On a personal note, you joined Silicon Prairie News a little over three months ago, taking the role as their community builder in Kansas City.  What attracted you to the opportunity?

I have a bit of a unique perspective because I didn’t come from the startup scene. My previous work was for a non-profit and  included developing a regional collaborative with a focus on entrepreneurship in the Silicon Prairie. …and then I attended Big Omaha and a few months later Thinc Iowa. These two events opened my eyes to what was happening here in the place that I call home. I wanted to be a part of the startup community and the leap to Silicon Prairie News has been the most rewarding work in which I’ve been involved.  The entrepreneurs and others working in the space have made me a smarter, more aware and effective person.

Big Kansas City takes place in less than two weeks time. Final words for anyone who hasn’t secured their ticket yet?

What are you waiting for?!

I’m confident I would go crazy knowing that I was missing out by not being at Big Kansas City – I say this as a two-time attendee of the Big conferences.  Since my first Big Omaha, I have developed friendships that are a part of my support system, expanded my network of individuals—from both coasts as well as throughout the region—and inspired and elevated my level of thinking about how we build entrepreneurship throughout the region.  I can’t imagine not being a part of that conversation at the inaugural Big Kansas City!

Big Kansas City:

When: March 26-28, 2013

Where: Hanger 9 at Charles Wheeler Downtown Airport, Kansas City, Missouri

Registrations: $299 (Entrepreneur/Startup), $449 (General Admission)

Learn More:

Listen to Learn: The First Stage of Social Business Transformation

Guest post by Eric Melin, Manager Marketing & Communications at Social: IRL sponsor, Spiral16.

Social Business StrategyAt this stage in the world of widespread social media adoption, it seems that almost every company has some kind of social media presence. It may not be cohesive, and it might not be integrated into your overall strategy, but hopefully your company has gone beyond the experimentation stage and has implemented a social media program in either a marketing or customer service capacity.

(If you’re using web and social media monitoring for market/industry research too, you are well ahead of the curve — congratulations!)

According to Brian Solis and Charlene Li at the Altimeter Group, there are six steps towards linking customer and employee relationships to social media strategies and business growth. The Evolution of Social Business: Six Stages of Social Media Transformation is a new report that illustrates a process that can move companies into “deeper social business strategies.” This is an in-depth document aimed at taking a company all the way from social confusion to social success.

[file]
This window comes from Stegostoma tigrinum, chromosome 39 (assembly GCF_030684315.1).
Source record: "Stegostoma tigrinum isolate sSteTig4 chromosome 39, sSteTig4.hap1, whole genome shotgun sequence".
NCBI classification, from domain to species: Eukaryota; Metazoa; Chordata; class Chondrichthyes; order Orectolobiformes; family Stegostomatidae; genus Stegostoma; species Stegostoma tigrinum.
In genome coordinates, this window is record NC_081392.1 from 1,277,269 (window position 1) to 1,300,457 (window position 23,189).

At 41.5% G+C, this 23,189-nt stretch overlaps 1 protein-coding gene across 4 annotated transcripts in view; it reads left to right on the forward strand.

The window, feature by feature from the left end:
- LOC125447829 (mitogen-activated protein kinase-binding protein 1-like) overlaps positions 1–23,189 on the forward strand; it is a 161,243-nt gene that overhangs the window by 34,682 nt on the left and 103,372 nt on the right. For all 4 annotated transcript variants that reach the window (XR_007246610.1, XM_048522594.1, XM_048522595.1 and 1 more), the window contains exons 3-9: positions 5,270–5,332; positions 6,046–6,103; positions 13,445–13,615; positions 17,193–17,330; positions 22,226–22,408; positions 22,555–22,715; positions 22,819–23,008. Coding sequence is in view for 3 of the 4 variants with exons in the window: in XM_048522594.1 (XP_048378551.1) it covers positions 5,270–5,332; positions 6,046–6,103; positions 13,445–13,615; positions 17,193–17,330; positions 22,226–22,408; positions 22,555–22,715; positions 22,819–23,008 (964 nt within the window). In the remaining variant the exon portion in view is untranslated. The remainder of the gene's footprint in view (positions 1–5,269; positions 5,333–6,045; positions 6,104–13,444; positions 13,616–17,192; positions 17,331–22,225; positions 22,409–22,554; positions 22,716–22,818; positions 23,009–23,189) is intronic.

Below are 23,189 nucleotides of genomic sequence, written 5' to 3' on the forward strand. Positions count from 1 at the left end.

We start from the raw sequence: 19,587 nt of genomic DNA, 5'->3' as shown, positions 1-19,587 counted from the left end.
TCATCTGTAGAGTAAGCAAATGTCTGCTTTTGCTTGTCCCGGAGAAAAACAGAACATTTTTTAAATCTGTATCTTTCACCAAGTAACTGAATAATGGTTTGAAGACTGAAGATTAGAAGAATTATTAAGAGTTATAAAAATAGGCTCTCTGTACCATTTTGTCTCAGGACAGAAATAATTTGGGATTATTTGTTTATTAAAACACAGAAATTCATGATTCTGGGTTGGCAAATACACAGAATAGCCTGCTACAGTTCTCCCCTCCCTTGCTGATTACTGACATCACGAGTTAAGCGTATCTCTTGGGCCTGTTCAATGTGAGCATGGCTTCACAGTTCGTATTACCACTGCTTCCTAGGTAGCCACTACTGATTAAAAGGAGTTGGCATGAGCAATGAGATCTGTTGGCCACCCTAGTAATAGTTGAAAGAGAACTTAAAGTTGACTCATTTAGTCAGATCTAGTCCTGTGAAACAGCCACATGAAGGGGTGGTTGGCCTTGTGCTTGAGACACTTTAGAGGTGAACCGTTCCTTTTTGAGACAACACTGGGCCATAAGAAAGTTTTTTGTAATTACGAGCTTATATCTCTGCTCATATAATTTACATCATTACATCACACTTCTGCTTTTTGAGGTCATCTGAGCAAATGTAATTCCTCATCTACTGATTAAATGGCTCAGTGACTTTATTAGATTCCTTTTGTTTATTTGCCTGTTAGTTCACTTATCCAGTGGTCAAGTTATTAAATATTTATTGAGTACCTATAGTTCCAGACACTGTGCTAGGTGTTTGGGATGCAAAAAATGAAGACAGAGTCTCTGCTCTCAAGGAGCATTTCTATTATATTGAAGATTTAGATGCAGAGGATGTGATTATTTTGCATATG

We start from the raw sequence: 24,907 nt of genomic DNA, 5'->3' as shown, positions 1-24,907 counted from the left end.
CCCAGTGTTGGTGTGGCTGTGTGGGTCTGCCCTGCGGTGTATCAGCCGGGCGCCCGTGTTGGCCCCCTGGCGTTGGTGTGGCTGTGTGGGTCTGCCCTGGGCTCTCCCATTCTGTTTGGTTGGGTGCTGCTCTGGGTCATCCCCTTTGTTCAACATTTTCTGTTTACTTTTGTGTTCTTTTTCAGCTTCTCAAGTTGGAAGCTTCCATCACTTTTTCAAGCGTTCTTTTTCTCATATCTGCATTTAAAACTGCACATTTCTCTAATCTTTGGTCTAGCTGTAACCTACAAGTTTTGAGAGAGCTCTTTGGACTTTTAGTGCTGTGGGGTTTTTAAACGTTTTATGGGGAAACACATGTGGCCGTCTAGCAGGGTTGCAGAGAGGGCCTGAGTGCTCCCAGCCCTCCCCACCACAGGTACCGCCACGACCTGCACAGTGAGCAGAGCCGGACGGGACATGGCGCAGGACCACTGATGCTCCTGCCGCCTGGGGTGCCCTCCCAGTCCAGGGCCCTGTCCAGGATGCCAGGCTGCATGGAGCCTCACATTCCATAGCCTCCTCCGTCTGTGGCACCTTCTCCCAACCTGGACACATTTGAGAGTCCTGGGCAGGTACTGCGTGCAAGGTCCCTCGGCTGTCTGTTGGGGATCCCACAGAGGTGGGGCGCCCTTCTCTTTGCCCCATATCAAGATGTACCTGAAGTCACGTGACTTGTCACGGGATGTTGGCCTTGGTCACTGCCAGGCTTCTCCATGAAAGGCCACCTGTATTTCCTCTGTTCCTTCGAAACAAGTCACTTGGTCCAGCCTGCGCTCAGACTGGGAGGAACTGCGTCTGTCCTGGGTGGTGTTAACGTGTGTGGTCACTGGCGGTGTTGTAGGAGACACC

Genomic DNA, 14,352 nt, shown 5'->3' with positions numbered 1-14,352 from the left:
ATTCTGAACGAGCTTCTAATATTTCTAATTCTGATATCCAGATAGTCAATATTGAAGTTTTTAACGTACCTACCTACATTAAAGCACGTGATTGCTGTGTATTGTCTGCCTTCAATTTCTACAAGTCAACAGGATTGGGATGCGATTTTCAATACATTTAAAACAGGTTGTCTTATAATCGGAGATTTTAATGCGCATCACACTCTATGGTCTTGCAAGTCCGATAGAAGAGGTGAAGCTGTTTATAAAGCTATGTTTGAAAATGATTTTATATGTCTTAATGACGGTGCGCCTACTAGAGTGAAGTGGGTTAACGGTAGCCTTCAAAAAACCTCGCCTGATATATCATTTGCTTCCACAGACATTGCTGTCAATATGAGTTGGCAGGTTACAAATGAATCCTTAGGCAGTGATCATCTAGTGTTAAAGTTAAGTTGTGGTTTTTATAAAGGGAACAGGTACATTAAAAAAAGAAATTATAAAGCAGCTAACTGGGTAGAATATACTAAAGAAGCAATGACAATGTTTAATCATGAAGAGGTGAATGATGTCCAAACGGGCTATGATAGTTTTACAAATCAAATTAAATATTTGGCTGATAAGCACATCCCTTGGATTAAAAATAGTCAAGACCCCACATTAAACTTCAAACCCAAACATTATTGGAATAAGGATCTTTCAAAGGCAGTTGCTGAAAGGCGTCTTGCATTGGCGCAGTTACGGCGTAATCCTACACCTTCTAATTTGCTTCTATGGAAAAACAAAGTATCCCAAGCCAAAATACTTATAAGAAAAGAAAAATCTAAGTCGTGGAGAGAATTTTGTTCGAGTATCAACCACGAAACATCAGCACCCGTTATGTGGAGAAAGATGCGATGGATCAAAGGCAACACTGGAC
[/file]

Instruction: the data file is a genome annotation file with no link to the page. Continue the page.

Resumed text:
The first stage is the most important. It’s defined in the report as Planning: Listen to Learn.

  • Before you can begin to build a social strategy, you have to understand the landscape of the Internet and how your company fits into that. What is the social behavior of your customers? Where are they talking about your brand? What needs are they expressing online? This will help figure out on which networks you can most effectively connect with them.
  • Start a pilot social media program and experiment with the intelligence provided by your social media monitoring. Altimeter says many companies use pilot programs to connect the dots between social media efforts and business impact and then prioritizes which strategies to roll out first. Don Bulmer, VP Communication Strategy at Shell also warns to move beyond experimentation soon afterwards, and go “all in.”
  • Competitive intelligence audits help you to understand how your competition is and isn’t using social media. What opportunities are they taking? Which ones are they missing out on? How can you improve on this for your company?

Six Stages of Social Business Transformation









Within this first stage of social business transformation, the report also identifies six best practices in online listening and learning.

 READ MORE about those six best practices in the Spiral16 blog.

Eudora Schools: Embracing Social Media and Creating a Digital-Friendly School District

Kristin MagetteGuest post by Kristin Magette, Communications Director at Eudora School District in Eudora, Kansas.  Originally posted at and re-posted with their kind permission.  Disclosure: Eudora School District is a Social: IRL client.

Facebook, Twitter, YouTube. At school, they make us nervous. We hear stories about teachers losing their jobs and students losing their innocence. We see the nasty rumors and insults that can flourish online. So if we clamp down and keep social media out of our schools, we’™ll be good. Right?